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View Full Version : How come most of LW SSS shader need the material to be double sided?



ufo3d
01-27-2007, 07:12 AM
I heard from someone that double sided polygon is much time consuming , but how come most of LW SSS shader need the material to be double sided but other renderer such as Mental ray and modo don't? It seems double sided polygon will cause some unexpect, weird result sometimes .

Bytehawk
01-27-2007, 01:13 PM
because SSS is a form of translucency. Just like glass it needs an in - and out surface. By making it double sided the nodal system can determine when a ray hits the surface and when it exits the surface.

ufo3d
01-28-2007, 12:07 PM
but how come other renderers such as mental ray or modo don't require double sided polygon, nor ray-trace shadow/ refraction.etc? If this is possible, i hope NT they will improve those sss shaders of LW9.

Exception
01-28-2007, 03:08 PM
It gives you more control.
Can you assign a different material to each side of a polygon in modo or mental ray? That's a really powerful feature in LW.

But it would be nice if nodes could enable thos feature by themselves, so that the ones that need it, can assure its proper state.

Chuck
01-29-2007, 10:17 AM
I heard from someone that double sided polygon is much time consuming , but how come most of LW SSS shader need the material to be double sided but other renderer such as Mental ray and modo don't? It seems double sided polygon will cause some unexpect, weird result sometimes .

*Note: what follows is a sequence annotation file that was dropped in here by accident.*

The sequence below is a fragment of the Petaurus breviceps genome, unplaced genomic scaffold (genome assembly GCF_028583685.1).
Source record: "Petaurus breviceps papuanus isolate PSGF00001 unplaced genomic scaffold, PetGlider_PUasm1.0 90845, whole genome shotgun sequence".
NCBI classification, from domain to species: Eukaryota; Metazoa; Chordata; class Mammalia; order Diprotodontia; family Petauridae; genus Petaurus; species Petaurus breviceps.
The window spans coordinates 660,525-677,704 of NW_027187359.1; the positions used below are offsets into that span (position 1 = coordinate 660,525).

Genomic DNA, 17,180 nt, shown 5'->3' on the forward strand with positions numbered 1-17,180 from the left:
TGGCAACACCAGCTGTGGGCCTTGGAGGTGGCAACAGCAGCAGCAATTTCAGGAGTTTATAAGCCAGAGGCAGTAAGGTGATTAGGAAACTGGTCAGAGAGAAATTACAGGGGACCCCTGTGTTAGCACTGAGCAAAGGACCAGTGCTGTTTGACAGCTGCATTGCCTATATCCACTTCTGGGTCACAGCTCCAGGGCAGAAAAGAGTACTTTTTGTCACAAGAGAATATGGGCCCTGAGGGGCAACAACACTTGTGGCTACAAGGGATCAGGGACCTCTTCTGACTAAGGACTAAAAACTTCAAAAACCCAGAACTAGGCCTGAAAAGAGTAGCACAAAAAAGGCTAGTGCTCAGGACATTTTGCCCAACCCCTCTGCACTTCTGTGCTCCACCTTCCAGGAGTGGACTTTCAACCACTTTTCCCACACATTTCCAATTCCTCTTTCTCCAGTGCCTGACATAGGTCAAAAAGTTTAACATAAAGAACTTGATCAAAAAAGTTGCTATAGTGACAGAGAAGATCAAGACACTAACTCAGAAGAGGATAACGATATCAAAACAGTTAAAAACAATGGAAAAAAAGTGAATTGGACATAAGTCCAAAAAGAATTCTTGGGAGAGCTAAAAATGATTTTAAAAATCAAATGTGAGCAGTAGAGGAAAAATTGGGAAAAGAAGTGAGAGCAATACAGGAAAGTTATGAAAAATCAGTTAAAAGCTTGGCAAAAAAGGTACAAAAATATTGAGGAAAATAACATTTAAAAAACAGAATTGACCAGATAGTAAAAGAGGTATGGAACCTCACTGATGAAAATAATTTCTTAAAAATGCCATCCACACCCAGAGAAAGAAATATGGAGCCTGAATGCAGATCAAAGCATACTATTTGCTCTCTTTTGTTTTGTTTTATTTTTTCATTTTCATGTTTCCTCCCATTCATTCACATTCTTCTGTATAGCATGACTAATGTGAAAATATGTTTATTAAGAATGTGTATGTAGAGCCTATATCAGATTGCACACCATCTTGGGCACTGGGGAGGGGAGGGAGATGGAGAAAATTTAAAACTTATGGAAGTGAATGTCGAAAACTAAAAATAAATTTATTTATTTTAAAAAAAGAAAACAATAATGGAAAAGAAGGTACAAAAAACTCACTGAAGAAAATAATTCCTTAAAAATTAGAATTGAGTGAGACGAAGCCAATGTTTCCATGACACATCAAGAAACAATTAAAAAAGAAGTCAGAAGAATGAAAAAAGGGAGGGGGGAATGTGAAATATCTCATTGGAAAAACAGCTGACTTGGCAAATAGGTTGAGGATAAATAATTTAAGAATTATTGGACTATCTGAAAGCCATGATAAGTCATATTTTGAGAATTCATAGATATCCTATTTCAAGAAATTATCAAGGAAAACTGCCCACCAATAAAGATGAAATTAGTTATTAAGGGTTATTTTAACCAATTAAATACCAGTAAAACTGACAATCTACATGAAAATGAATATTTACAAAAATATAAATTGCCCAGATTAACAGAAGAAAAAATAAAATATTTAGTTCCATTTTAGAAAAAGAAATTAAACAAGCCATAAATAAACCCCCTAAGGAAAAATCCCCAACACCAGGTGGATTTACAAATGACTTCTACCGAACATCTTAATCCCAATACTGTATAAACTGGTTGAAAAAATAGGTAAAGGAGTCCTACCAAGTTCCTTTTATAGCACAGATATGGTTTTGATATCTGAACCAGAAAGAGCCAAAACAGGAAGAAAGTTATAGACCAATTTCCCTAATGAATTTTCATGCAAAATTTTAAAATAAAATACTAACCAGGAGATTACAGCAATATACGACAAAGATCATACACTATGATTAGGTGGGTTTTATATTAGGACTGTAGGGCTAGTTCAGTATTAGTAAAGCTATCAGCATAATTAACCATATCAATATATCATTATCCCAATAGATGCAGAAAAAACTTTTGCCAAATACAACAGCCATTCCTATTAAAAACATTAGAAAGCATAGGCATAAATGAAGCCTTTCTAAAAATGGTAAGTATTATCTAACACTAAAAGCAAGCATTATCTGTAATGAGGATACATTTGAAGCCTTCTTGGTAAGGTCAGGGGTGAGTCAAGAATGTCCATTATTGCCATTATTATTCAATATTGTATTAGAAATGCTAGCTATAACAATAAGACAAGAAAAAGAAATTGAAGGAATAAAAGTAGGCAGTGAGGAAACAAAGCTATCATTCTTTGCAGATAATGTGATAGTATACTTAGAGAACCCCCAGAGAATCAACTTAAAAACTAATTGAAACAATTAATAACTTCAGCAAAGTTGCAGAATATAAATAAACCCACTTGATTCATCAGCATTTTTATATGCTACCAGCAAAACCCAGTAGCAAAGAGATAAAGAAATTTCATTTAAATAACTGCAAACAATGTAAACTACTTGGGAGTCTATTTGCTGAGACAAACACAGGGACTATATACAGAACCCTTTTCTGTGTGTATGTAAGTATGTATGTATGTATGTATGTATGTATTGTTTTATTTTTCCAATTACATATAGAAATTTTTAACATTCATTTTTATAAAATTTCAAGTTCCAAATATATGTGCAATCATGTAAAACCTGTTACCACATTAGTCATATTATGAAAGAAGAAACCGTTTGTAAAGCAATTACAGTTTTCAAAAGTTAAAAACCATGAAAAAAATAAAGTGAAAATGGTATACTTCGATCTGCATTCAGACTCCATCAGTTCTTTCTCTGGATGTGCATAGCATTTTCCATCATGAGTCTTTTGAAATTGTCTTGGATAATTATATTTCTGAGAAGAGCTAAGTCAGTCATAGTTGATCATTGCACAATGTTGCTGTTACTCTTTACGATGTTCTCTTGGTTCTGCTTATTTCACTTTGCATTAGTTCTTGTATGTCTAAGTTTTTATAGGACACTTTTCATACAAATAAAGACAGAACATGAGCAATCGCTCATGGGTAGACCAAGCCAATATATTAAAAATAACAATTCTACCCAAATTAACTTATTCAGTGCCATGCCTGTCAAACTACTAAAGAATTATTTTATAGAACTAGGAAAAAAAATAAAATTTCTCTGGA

Double-sided polygons have been functional in LightWave pretty much from the beginning. When used in their design-intended functions they do not produce any weird results, they just do their job and very dependably. Those node shaders that require it do so because they make use of the ability to apply differing shading and texturing to the opposing sides of a double-sided polygon. This is a feature of the LightWave geometry pipeline and renderer.

Other geometry pipelines and renderers may not offer double-sided polygons or may not require them for similar shading issues, or they may but it may not be apparent to the user. In any case, the fact is that if the shading method is to simulate layers for subsurface scattering, then the renderer is going to have to account for those layers and their behaviors in some fashion. Double-sided polygons and "air polygons" are common approaches and they may be handled either by requiring the user to toggle an option or create the necessary geometry, or by the shader or renderer covering the work without requiring additional user intervention. There are other approaches as well that may be used, such as the renderer supporting a volume stack concept.

One way or another, the issue has to be addressed, and every approach for addressing it has its costs. The major difference is simply whether or not the user may be aware of the approach in use or have to toggle controls or create geometry to support the approach in use.

lw3d23
01-29-2007, 10:30 AM
Thanks for your reply, Chuck.
I hope we will have some fast , effective sss shaders in next release. :D